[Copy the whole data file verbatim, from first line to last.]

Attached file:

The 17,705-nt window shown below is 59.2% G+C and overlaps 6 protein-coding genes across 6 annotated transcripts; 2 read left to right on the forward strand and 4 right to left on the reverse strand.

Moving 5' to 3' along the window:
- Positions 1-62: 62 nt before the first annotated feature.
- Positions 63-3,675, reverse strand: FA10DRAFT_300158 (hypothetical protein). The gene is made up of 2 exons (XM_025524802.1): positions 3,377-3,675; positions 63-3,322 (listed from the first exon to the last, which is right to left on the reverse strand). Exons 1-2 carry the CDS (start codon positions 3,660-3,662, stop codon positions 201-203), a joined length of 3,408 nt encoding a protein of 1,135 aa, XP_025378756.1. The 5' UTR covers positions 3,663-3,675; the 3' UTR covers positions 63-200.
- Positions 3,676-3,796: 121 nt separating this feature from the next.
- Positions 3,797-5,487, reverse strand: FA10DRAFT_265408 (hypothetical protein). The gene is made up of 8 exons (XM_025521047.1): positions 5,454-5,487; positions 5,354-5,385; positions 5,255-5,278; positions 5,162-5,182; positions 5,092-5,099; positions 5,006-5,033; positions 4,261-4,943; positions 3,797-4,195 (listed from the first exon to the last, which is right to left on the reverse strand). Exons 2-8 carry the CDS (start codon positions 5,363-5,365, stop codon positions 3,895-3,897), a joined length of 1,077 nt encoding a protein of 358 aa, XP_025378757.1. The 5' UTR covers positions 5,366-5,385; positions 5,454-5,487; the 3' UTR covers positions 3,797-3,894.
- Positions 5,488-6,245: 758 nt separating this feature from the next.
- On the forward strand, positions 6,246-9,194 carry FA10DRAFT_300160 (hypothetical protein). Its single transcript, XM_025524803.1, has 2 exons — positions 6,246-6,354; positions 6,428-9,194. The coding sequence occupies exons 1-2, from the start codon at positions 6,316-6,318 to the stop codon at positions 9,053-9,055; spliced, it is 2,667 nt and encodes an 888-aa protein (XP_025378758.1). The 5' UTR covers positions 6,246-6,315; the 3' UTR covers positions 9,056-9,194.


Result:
The 17,705-nt window shown below is 59.2% G+C and overlaps 6 protein-coding genes across 6 annotated transcripts; 2 read left to right on the forward strand and 4 right to left on the reverse strand.

Moving 5' to 3' along the window:
- Positions 1-62: 62 nt before the first annotated feature.
- Positions 63-3,675, reverse strand: FA10DRAFT_300158 (hypothetical protein). The gene is made up of 2 exons (XM_025524802.1): positions 3,377-3,675; positions 63-3,322 (listed from the first exon to the last, which is right to left on the reverse strand). Exons 1-2 carry the CDS (start codon positions 3,660-3,662, stop codon positions 201-203), a joined length of 3,408 nt encoding a protein of 1,135 aa, XP_025378756.1. The 5' UTR covers positions 3,663-3,675; the 3' UTR covers positions 63-200.
- Positions 3,676-3,796: 121 nt separating this feature from the next.
- Positions 3,797-5,487, reverse strand: FA10DRAFT_265408 (hypothetical protein). The gene is made up of 8 exons (XM_025521047.1): positions 5,454-5,487; positions 5,354-5,385; positions 5,255-5,278; positions 5,162-5,182; positions 5,092-5,099; positions 5,006-5,033; positions 4,261-4,943; positions 3,797-4,195 (listed from the first exon to the last, which is right to left on the reverse strand). Exons 2-8 carry the CDS (start codon positions 5,363-5,365, stop codon positions 3,895-3,897), a joined length of 1,077 nt encoding a protein of 358 aa, XP_025378757.1. The 5' UTR covers positions 5,366-5,385; positions 5,454-5,487; the 3' UTR covers positions 3,797-3,894.
- Positions 5,488-6,245: 758 nt separating this feature from the next.
- On the forward strand, positions 6,246-9,194 carry FA10DRAFT_300160 (hypothetical protein). Its single transcript, XM_025524803.1, has 2 exons — positions 6,246-6,354; positions 6,428-9,194. The coding sequence occupies exons 1-2, from the start codon at positions 6,316-6,318 to the stop codon at positions 9,053-9,055; spliced, it is 2,667 nt and encodes an 888-aa protein (XP_025378758.1). The 5' UTR covers positions 6,246-6,315; the 3' UTR covers positions 9,056-9,194.